The solution to both manual work and this lack of objectivity is an automated crawler that is simple enough to use and complex enough to scrape such a massive website as Google. In other words, a SERP API - that’s a lot of Caps, but essentially it’s a program that will automatically collect data from Google SERP for you to analyze and use. This is precisely what our Google Search Result Scraper is created for. Our SERP API supports the extraction of all data on:
- organic and paid results
- People Also Ask
Why scrape Google?
Google is the main entry point to the internet for billions of people. This makes appearing in Google Search results a key factor for almost every business. And Google reviews and ratings have a massive impact on local businesses’ online profiles. Marketing agencies, especially those with a large number of clients from various industries, rely heavily on obtaining reliable SEO tools. They are not only a means of effectively performing multiple tasks but also a means of successful management and analysis of results. You can look for things like how the top-ranking pages are writing their page titles, the keywords they're targeting, how they format their content, or take it a stage further and do some deeper link analysis.
Typical use cases for Google Search scraping are, among thousands of others:
- Search engine optimization (SEO) — monitor how your website performs in Google for specific queries over a period of time
- Analyze ads for a given set of keywords
- Monitor your competition in both organic and paid results
- Build a URL list for specific keywords. This is useful if you, for example, need good relevant starting points when scraping web pages containing specific phrases
And if you’re out of ideas of what to do with all that extracted data, visit our Industry pages for inspiration, with clear examples of how to use web scraping results for business and research.
What about the official Google Search API?
That’s a funny question. Google doesn’t provide its own SERP API for web search - so Google doesn’t make it that easy to extract data from Google at scale. Moreover, only a limited subset of information available on any search results page can be provided to you via Google services such as Google Ads or Google Analytics. The two official methods suggested by Google for getting data are Google Custom Search API (deprecated in April 2018) or scraping by URLFetch method.
Now that we’ve covered all the aspects and reasons for scraping Google, let’s get started with the tutorial. Promise it won’t take long :), but if you would prefer a short video tutorial, we have one for you right here:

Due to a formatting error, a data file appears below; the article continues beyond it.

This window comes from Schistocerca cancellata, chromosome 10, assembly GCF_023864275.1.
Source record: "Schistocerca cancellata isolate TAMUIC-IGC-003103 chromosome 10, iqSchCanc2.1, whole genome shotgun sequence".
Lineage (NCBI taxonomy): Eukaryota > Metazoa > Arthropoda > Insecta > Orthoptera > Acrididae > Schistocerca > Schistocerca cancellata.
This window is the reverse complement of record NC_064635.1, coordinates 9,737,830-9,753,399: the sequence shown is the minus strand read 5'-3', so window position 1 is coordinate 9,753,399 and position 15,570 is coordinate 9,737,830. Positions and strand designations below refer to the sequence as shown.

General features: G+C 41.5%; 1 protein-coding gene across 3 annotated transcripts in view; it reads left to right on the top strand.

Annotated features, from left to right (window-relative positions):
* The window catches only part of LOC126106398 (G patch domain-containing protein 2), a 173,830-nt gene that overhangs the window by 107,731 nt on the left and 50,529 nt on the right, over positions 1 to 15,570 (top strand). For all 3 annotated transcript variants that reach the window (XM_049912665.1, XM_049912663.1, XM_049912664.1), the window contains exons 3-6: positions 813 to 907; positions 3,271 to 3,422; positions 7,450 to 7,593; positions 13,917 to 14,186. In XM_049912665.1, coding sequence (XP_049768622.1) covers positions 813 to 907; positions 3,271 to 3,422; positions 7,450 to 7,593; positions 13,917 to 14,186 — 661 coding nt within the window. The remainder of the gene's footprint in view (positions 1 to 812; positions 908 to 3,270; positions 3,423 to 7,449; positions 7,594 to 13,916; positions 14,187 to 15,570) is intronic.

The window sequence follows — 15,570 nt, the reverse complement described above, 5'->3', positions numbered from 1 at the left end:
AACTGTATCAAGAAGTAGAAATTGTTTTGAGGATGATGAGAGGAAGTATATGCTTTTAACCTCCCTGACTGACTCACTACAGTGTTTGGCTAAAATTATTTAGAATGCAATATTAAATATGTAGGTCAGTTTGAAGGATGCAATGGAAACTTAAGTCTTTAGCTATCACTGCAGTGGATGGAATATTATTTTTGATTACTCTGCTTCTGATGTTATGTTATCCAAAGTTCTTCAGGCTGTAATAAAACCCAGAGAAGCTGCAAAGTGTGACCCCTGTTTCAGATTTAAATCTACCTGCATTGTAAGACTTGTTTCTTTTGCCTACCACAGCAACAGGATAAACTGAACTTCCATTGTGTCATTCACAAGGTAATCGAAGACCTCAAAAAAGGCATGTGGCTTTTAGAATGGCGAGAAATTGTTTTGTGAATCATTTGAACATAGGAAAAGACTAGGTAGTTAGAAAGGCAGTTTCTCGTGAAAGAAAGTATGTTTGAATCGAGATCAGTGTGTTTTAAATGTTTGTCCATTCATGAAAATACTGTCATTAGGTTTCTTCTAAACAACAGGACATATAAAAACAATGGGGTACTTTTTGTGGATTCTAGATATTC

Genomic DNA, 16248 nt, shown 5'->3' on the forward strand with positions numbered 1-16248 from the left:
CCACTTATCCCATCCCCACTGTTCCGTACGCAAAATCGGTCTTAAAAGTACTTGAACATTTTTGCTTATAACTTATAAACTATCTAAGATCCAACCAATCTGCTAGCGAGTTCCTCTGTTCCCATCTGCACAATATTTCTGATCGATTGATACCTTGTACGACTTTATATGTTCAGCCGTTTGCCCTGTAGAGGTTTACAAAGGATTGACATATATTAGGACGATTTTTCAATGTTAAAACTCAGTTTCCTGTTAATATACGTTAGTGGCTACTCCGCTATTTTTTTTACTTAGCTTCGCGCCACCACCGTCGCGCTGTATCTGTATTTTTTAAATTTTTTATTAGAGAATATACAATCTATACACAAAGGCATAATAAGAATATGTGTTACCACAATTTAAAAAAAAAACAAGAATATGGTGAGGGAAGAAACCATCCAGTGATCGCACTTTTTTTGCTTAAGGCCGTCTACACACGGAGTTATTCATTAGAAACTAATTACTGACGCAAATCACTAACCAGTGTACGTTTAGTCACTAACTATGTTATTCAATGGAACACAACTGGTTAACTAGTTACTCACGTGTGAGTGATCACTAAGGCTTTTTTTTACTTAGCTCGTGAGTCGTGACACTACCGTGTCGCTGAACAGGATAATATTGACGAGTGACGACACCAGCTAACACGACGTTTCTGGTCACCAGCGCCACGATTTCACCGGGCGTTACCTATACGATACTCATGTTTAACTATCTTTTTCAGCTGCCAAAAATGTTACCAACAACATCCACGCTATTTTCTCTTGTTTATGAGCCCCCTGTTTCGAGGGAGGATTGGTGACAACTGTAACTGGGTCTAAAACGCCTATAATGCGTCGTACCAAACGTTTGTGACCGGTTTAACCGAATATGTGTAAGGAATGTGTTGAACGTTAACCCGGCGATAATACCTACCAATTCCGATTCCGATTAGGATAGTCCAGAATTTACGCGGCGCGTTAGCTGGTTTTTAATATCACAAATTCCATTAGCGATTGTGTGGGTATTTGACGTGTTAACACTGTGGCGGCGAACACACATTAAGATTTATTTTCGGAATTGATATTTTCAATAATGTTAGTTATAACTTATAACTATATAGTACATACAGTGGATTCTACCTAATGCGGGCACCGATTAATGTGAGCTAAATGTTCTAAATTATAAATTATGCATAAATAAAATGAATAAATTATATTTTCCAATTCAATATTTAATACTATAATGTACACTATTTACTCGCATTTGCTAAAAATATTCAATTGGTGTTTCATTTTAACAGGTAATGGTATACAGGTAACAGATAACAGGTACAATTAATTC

1. Go to the actor's page, and click the Try for free button. You will be redirected to Apify Console, which is your workspace to run tasks for your scrapers. If you already have an Apify account and are logged in, go to Step 3.
2. If you are not signed in, you’ll find yourself on the sign-up page (if you are already signed in, skip to Step 3). Sign up using your email account, Google, or GitHub. You will be redirected to the scraper’s page on your Apify Console.
3. It's now time to fill in the input fields. You can provide keywords or URLs to scrape, and limit the number of results per page. Take your time exploring your options and shaping your search.
4. Once you are all set, click the Start button. Notice that your task will change its status to Running, so wait for the scraper's run to finish. It will be just a minute before you see the status switch to Succeeded.
5. Once the actor has finished running, move to the Dataset tab to see the results of your scraping. Explore the Dataset tab containing your scraped data in many formats, including HTML table, JSON, CSV, Excel, XML, and RSS feed.
6. Preview the data by clicking the Preview button or viewing it in a new tab if the dataset is too large. You can choose to download it onto your computer for further use as spreadsheets or in other apps and your projects.
Google SERP proxies
Apify has proxies designed specifically for SERPs. Our proxies will make your scraping much faster, and you’ll be able to dynamically switch between countries so that you can get search information from any location. If you sign up for a free Apify account, you get a 30-day free trial of our SERP proxy service.
Now that you’re all ready, go ahead and start your first month with Apify by using our free Google Search Scraper on Apify Store. Don't forget to send us a tweet if you do something interesting with all that data :)
If you want an even easier Google scraper, we have a great alternative for you: Easy Google Scraper.
If you need to scrape other parts of the Google giant, we have other impressive scrapers: our Google Maps Scraper is great for automating the extraction of contact data such as phone numbers, emails, addresses, and website names of companies in the general vicinity. Google Trends Scraper and Google Trending Searches Scraper are ready to help you keep track of emerging trends and ideas. Scraping Google Trends can be useful for research, business, personal interest, and entertainment. If you need some inspiration on how to use these and our other SEO tools, check out 5 powerful scrapers to add to your SEO tool kit.